The New York Times is reassigning a reporter at the center of a controversial leak investigation whose phone records were seized by federal prosecutors.
Ali Watkins, 26, will be transferred to the newspaper's main office in New York City, where she will be given a new beat and a mentor, the Times reported on Tuesday.
The Times began an internal review of Watkins after it learned of her three-year relationship with James Wolfe, 57, an aide on the Senate Intelligence Committee. Watkins covered the intelligence beat for the Times and had previously covered it for other news organizations.
Wolfe was arrested last month as part of a leak investigation. Federal prosecutors also seized Watkins's phone and email records as part of that probe.
The seizure of the phone records has alarmed many in the media, who see it as an overly aggressive attempt by the Trump administration to intimidate journalists.
In a memo to Times staff, executive editor Dean Baquet said reporters for the Times have discussed sources clamming up for fear of the aggressive tactics of the Trump administration. He wrote that the Times as an institution abhors "the actions of the government in this case,” which he said were an attempt to interfere with the work of the media.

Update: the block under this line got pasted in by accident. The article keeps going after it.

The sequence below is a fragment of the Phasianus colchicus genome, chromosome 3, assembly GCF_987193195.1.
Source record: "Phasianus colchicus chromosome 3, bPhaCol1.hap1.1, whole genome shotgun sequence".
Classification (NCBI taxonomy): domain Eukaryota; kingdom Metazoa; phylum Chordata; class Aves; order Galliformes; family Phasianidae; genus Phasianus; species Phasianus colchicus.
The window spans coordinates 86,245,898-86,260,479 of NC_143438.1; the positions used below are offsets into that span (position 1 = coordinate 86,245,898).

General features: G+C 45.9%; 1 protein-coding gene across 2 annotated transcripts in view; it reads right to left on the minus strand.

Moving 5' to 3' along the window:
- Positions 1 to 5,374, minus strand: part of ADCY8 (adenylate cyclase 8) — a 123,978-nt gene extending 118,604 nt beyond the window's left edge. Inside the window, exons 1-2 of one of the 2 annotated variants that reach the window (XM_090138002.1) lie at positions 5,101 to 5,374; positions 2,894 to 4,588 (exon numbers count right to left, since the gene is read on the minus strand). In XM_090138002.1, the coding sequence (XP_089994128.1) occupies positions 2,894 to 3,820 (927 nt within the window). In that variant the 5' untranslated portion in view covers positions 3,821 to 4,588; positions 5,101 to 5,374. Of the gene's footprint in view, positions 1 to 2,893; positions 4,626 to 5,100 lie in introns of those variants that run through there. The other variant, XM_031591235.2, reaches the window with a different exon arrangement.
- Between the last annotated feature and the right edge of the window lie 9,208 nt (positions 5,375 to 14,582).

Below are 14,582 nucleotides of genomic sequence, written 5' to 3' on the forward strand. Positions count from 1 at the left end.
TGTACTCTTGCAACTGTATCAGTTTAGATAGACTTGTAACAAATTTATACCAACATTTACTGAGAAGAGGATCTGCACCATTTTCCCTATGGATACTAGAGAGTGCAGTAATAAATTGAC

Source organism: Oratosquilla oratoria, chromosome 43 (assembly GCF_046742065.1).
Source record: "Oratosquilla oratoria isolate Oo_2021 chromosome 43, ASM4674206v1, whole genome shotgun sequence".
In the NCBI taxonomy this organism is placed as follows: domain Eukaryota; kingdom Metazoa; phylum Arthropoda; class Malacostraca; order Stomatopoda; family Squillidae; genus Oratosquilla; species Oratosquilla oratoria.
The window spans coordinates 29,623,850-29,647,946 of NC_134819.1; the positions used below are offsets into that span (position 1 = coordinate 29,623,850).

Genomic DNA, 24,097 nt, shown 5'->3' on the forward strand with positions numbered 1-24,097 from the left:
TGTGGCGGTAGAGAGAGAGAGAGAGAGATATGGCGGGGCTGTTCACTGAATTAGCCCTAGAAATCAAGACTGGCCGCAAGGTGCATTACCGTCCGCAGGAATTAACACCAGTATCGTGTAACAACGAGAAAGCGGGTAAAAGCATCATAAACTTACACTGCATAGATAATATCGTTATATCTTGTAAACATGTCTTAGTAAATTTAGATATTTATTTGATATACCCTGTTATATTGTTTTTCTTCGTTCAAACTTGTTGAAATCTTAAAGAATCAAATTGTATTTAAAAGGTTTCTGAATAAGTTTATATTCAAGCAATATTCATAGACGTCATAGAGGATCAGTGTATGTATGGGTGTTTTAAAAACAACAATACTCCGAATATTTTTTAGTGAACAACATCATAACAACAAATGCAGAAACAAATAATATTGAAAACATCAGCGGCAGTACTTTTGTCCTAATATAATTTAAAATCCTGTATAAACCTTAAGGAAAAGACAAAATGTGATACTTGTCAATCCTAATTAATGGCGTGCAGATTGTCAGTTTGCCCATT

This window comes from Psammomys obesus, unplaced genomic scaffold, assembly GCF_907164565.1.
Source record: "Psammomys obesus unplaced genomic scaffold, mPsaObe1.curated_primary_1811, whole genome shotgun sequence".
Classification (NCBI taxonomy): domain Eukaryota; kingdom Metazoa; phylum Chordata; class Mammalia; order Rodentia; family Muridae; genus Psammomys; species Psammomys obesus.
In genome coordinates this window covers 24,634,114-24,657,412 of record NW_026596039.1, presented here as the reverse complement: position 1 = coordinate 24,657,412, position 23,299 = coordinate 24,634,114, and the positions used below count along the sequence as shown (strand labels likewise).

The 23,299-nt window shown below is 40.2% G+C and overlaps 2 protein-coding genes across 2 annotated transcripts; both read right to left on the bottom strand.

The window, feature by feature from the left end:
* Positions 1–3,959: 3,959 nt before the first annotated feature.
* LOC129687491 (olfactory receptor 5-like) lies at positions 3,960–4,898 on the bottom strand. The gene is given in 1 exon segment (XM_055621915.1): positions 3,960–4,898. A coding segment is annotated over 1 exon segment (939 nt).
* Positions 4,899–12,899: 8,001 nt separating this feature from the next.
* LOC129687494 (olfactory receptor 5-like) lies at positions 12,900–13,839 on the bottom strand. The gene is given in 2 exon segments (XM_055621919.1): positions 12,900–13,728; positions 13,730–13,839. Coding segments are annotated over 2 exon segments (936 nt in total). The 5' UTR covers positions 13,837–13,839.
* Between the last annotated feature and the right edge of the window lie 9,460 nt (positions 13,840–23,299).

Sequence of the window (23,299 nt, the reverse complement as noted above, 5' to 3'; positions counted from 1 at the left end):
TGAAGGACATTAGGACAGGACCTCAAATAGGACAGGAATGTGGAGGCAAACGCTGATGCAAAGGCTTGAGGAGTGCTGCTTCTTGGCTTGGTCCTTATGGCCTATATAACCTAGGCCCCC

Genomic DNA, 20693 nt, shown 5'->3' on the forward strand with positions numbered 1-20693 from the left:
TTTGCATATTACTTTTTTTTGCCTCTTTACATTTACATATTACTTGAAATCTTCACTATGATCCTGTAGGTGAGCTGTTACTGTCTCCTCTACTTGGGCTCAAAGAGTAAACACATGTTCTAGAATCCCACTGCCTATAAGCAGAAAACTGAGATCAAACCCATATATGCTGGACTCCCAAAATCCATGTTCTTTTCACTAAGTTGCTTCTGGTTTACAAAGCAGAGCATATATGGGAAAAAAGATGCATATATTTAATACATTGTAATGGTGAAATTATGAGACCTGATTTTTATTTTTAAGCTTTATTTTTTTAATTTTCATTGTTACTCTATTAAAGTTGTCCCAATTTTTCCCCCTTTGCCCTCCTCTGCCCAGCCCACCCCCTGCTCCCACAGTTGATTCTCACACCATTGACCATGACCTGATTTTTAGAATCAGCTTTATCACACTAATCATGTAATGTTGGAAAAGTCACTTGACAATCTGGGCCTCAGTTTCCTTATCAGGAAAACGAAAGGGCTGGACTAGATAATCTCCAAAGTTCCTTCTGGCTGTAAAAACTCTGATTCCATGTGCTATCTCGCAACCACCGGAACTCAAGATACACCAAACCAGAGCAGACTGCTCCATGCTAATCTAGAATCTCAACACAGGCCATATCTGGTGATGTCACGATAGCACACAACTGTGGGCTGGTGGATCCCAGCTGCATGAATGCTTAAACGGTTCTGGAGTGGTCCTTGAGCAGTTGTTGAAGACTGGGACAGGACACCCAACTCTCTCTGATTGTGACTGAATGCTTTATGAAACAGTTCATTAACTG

Baquet also called out President TrumpDonald TrumpJan. 6 committee chair says panel will issue a 'good number' of additional subpoenas Overnight Defense & National Security — Presented by AM General — Pentagon officials prepare for grilling Biden nominates head of Africa CDC to lead global AIDS response MORE, who he noted had referred to the media as the enemy of the people.
The situation has also raised ethical questions for journalists given Watkins's relationship with Wolfe.
Baquet wrote in his memo that the Times was "troubled by Ali’s conduct, particularly while she was employed by other news organizations." Watkins joined the Times in December.
"For a reporter to have an intimate relationship with someone he or she covers is unacceptable," he wrote.
Baquet said the new beat would give Watkins "a fresh start."
"We hold our journalists and their work to the highest standards," he wrote. "We are giving Ali an opportunity to show that she can live up to them. I believe she can."
"I also believe that The Times must be a humane place that can allow for second chances when there are mitigating circumstances," he added.
In a statement, Watkins expressed regret that she put "The Times in a difficult position," and acknowledged that she "should have handled aspects of my past relationships and disclosures differently," according to the newspaper.
"I sincerely regret putting The Times in a difficult position and am very grateful for the support I’ve received from my editors and colleagues here," she said. "I also appreciate the review’s conclusion that my reporting has been fact-based and accurate."